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  1. #1
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    Default Ethical Investment

    Anybody out there in sharetradria know of an ethical investment fund specialising in NZ and Australia?

    Maybe readers could share their choice of NZ company that complies with the triple bottom line.

    I think SKX and TPW could both be candidates

    Here is the ISE-CCM Alternative Energy (POW)
    COMPONENTS

    ACPW ACTIVE POWER INC
    AMSC American Superconductor
    BLDP Ballard Power Systems
    CPST CAPSTONE TURBINE CORP
    CV Central Vt Pub Svc
    DESC DISTRIBUTED ENERGY SYSTEMS
    EE El Paso Electric
    EIX Edison Int'l
    ENER Energy Conversion Devices
    ESLR EVERGREEN SOLAR INC
    FCEL Fuelcell Energy Inc
    FPL FPL Group
    HYGS HYDROGENICS CORP
    IDA IDACORP Inc. Hldg. Co.
    MDTL Medis Technologies Ltd
    PLUG Plug Power Inc
    ULBI Ultralife Batteries
    http://www.kittydashwood.com - advice from a small black and white house cat, who favours a gap up on a red doji.

  2. #2
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    Tyndall's run a NZ ethical fund.
    Take what you need, leave the rest.

  3. #3
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    It depends on what your ethics are. Different funds have different screening processes. Alcohol, smoking, gambling, armaments, pollution, mining, sex, interest, meat,animal rights, staff relations.......

  4. #4
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    Yes... and what happens when your ethical company strikes an ethics hurdle. Westpac in Australia is one of the leading lights for triple bottom line or corporate responsibility reporting, yet it has one of the lowest customer satisfaction ratings and banks, well, they just screw people over, don't they?[] And what about allegations in NZ that bank staff are offered incentives to persuade customers to take on more debt than they can afford. Is that ethical?

    BHP in Australia was the first to introduce corporate social responsiblity.... but only after their business practices were exposed.

    WAM in NZ are considered leaders in triple bottom line reporting -- they have a corporate responsibility section in their Annual Report. Converting trucks to run on biodiesel, capturing gas to generate electricity from landfills, that kind of stuff.
    Marriage isn't a word. It's a sentence

  5. #5
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    http://www.hunterhall.com.au/frequen...vestmentPolicy

    These guys have a good investment track record and some screening. They still may invest in miners or booze barrons though, so if your ethics exclude those you would have to look elsewhere.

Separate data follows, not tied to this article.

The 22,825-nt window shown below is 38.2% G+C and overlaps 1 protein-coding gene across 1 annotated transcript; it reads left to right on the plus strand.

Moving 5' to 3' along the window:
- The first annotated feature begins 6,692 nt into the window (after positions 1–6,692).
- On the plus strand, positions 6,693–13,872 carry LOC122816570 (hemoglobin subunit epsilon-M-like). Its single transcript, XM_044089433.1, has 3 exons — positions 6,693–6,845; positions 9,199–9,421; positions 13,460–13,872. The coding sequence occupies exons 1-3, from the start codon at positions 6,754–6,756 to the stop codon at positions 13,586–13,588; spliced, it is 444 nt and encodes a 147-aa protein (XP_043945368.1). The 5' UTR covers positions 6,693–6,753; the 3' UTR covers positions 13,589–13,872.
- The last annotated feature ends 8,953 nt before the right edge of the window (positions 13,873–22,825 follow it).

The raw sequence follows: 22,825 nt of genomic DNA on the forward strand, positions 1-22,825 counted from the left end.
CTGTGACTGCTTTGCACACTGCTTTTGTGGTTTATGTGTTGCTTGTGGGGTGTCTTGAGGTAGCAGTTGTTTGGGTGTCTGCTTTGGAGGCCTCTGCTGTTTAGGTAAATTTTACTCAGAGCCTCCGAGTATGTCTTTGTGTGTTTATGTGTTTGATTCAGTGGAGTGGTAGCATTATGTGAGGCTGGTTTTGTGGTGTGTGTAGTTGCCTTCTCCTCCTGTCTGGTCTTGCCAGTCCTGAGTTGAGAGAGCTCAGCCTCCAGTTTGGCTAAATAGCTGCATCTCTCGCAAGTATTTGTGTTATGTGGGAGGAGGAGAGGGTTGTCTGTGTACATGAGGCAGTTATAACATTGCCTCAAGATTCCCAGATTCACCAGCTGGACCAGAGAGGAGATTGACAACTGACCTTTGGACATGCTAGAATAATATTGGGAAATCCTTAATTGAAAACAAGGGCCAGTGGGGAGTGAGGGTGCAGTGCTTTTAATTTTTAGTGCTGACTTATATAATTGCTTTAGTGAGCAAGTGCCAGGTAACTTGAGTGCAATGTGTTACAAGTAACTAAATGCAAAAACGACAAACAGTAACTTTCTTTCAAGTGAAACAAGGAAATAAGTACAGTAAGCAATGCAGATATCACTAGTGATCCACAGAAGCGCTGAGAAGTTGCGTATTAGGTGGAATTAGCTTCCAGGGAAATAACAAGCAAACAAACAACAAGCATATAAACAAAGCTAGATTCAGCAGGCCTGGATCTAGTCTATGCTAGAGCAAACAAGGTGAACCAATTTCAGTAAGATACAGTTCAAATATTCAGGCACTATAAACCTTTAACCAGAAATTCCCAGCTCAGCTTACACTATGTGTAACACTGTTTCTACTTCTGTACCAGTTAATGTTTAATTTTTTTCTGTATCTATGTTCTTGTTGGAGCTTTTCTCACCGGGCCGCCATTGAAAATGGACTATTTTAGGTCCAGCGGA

Tower had an ethical investment, but I think it closed due to lack of interest.

    Good luck - Arthur

  6. #6
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    Well this is an old old thread, but looks like the best place to mention new Tahito venture based on 'indigenous values'. Advice from JMI Wealth. Will watch with interest but not quite sure about the principals.

    Prior to launching Tahito, Hall – who has a 20-year career in asset management – headed the now-defunct IwiInvestor KiwiSaver scheme. Co-founder Winitana is a “writer, journalist, producer, creator and consultant”...


    https://investmentnews.co.nz/investm...it-with-aroha/

  7. #7
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    Quote Originally Posted by artemis View Post
    Well this is an old old thread, but looks like the best place to mention new Tahito venture based on 'indigenous values'. Advice from JMI Wealth. Will watch with interest but not quite sure about the principals.

    Prior to launching Tahito, Hall – who has a 20-year career in asset management – headed the now-defunct IwiInvestor KiwiSaver scheme. Co-founder Winitana is a “writer, journalist, producer, creator and consultant”...


    https://investmentnews.co.nz/investm...it-with-aroha/
    This is nothing new. Where I grew up in Canada the 1st Nations have done similar 'ethical' investments in managed funds. Our assessment (at the time when I was at Uni) we concluded such funds do not provide a decent level of return for the level of risk involved. Not only they consistently provided lower returns to their investors, they also incurred fund management & administration fees no lower than what the mainstream fund managers charge.

    Is there a place for such ethical fund management? NO. In the eyes of a 'public good', issues like cultural and environmental concerns, these areas should only be handled at the gov't level. Just one look at how OECD nations have prospered vs developing nations such as China. Anotherwords, the private sector (such as this Tahito fund) can not provide any basis of ethical concern or specifically, 'self regulation' than what a large, nationwide, gov't regulatory can provide. Meanwhile, the western world continues to have their goods produced in developing places, yes it's OK to pollute China type of deal.

  8. #8
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    Carbon Capture
    This might have been a good idea at the time
    Will pine trees go the same way?
    https://qz.com/1891765/the-uss-only-...YPL&yptr=yahoo

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